# Current limiting voltage regulator to power 12VDC fans

I'm building a ventilation system that will blow air into the back of our parked SUV. Creating a plastic fan enclosure and installing the fans is no problem, but the electronics... well, that's a different story.

I have a 12VDC PowerStation PSX2 car jump starter for powering three or four Kingwin CF-08LB 12VDC case fans wired in parallel.

Online reading leads me to believe that I need to wire some sort of current limiting voltage regulator between the power supply and the fans, and it looks like I can easily buy that kind of module. Unfortunately, I can't figure out exactly what I need - I don't understand the terminology used to describe the components I've found online and virtually all the posts here that deal with the topic use terminology that I don't understand.

I've got no problem putting an on/off switch and voltage regulator in an enclosure and doing the necessary soldering, but I sure could use some help selecting whatever voltage regulator I might need.

The PowerStation jump starter specs:

Volts: 12
Peak Amps: 1000
Cranking Amps: 400
Charger Rating: 650mA
Polarity Reversal Protection: LED Warning
Battery Type: 18 Ah


The KingWin fan specs:

Rated Voltage: 12 VDC
Operational Voltage: 10.8 – 13.3 V
Wattage: 0.96 W


As I understand it, each fan will draw about 0.08 amps, so wiring three fans in parallel will draw about 0.24 amps. If the jump starter's 18 Ah Battery Type means the battery has an 18 amp hour rating, it could theoretically power the three fans for 72 hours.

I'd really appreciate it if someone could suggest a brand and model number for whatever component(s) I might need to wire between the on/off switch and the fans, and also confirm that my understanding of the power usage is correct and I'll have no trouble using the jump starter to power the three or four fans for as long as five or six hours.

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So you want to power some 12V fans from a 12V power source? If yes then you don't need current limiting. –  Cornelius Jun 7 at 16:23
Well, you don't NEED any kind of component between the jump starter and the fans, the fans are rated for the same voltage and will happily run from the output of the jump starter. You will want to consider a fuse of some sort in case of a short downstream so that you don't create a safety hazard, but you don't really need a voltage regulator. –  John D Jun 7 at 16:25
THANKS!!! I've got the three fans hooked up and running, using a cigarette lighter plug that has an integral fuse. When I first turned the fans on, the jump starter's voltage indicator read 12.8 volts. After an hour of operation, it looks like the needle hasn't moved a bit, so it appears I'll be able to run the fans for a long time without coming close to draining the battery. –  user44204 Jun 8 at 13:54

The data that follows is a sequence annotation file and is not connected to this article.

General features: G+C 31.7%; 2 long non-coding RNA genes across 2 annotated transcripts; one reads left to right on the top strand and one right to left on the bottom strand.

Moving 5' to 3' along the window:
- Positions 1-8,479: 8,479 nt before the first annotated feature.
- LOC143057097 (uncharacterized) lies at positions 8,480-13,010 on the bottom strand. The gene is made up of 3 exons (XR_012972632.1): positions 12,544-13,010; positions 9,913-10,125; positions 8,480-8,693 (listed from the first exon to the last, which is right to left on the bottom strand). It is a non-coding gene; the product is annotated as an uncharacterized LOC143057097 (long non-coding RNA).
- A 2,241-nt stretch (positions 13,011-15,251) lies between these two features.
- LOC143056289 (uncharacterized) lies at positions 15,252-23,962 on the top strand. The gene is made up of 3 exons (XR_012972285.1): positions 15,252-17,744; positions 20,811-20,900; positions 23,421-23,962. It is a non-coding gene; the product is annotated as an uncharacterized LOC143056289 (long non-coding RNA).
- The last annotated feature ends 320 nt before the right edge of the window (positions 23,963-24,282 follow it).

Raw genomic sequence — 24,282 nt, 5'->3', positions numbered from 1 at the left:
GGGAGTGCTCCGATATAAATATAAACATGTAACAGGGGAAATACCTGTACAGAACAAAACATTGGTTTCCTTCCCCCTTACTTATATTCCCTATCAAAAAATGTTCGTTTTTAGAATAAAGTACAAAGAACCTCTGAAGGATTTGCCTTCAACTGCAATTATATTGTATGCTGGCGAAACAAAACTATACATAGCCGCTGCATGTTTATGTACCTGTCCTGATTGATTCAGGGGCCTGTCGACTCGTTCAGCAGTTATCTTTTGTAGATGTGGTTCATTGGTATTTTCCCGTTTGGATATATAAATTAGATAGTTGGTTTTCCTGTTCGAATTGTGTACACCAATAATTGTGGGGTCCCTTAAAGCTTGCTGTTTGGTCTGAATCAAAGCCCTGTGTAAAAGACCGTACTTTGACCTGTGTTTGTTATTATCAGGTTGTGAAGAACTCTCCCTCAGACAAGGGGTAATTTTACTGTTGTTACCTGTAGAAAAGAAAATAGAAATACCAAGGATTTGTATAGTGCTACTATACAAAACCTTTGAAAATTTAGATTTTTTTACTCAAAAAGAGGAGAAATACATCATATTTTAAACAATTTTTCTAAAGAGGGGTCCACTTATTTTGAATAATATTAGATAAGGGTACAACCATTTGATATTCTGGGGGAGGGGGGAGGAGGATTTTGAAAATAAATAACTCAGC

Those are 12V fans, so you can power them using just the 12V from the PowerStation. No extra components needed. No need for a voltage regulator.

A voltage regulator will lower the voltage, what you don't need. It does this by converting the extra voltage into heat, what you don't want.

You only need to add components if you want to run the fans at a lower speed. E.g. to lower power consumption.

$$\dfrac{18Ah}{0.08A} = 75\;hours$$

However the current the fans will use also depends on the voltage provided. So they will use more when the battery is full, and less when it is "empty" (11V).

Just be sure to not let them run for that long. As the manual states:

Check the battery voltage regularly when using the 12V outlet. Do not allow the battery voltage to drop below 11V before recharging or damage to the battery can occur.

The PSX2 will NOT automatically turn off power to the DC outlet. Continuing to use 12V DC appliances after the battery has been depleted can permanently damage the unit.

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You can just wire the fans through a switch to the jump starter, and they will run until the battery is exhausted. They just draw as much current as they need so long as you match the voltage. Use a cig lighter plug with integral fuse and add a series switch.

Observe polarity on the fans or you'll most likely kill them instantly.

Note that if you deep-discharge the battery, you'll probably kill it fairly quickly, so you might want to price replacement SLA batteries. IME, even from discount sources, they're not much cheaper than the entire jump starter.

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